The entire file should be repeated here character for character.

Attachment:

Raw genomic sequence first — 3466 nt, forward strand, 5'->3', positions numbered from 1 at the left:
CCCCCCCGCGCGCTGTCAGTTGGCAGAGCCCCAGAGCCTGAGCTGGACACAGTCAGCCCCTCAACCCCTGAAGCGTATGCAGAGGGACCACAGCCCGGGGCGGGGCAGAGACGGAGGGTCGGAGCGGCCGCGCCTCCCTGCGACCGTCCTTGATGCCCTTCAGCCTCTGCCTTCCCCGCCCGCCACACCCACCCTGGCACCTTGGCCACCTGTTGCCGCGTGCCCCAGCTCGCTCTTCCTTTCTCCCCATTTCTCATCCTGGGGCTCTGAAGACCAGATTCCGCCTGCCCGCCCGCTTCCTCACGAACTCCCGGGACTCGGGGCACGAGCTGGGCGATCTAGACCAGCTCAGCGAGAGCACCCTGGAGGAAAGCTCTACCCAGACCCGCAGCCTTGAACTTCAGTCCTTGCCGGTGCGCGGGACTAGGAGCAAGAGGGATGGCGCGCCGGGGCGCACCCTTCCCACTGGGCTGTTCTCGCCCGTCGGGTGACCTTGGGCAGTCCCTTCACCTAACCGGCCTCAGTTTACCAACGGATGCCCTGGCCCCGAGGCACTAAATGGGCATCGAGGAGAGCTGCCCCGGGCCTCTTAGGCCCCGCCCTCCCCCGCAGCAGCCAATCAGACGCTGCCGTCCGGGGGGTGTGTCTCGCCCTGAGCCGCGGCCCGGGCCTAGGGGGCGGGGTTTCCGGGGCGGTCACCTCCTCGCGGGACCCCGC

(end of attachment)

Raw genomic sequence first — 3466 nt, forward strand, 5'->3', positions numbered from 1 at the left:
CCCCCCCGCGCGCTGTCAGTTGGCAGAGCCCCAGAGCCTGAGCTGGACACAGTCAGCCCCTCAACCCCTGAAGCGTATGCAGAGGGACCACAGCCCGGGGCGGGGCAGAGACGGAGGGTCGGAGCGGCCGCGCCTCCCTGCGACCGTCCTTGATGCCCTTCAGCCTCTGCCTTCCCCGCCCGCCACACCCACCCTGGCACCTTGGCCACCTGTTGCCGCGTGCCCCAGCTCGCTCTTCCTTTCTCCCCATTTCTCATCCTGGGGCTCTGAAGACCAGATTCCGCCTGCCCGCCCGCTTCCTCACGAACTCCCGGGACTCGGGGCACGAGCTGGGCGATCTAGACCAGCTCAGCGAGAGCACCCTGGAGGAAAGCTCTACCCAGACCCGCAGCCTTGAACTTCAGTCCTTGCCGGTGCGCGGGACTAGGAGCAAGAGGGATGGCGCGCCGGGGCGCACCCTTCCCACTGGGCTGTTCTCGCCCGTCGGGTGACCTTGGGCAGTCCCTTCACCTAACCGGCCTCAGTTTACCAACGGATGCCCTGGCCCCGAGGCACTAAATGGGCATCGAGGAGAGCTGCCCCGGGCCTCTTAGGCCCCGCCCTCCCCCGCAGCAGCCAATCAGACGCTGCCGTCCGGGGGGTGTGTCTCGCCCTGAGCCGCGGCCCGGGCCTAGGGGGCGGGGTTTCCGGGGCGGTCACCTCCTCGCGGGACCCCGC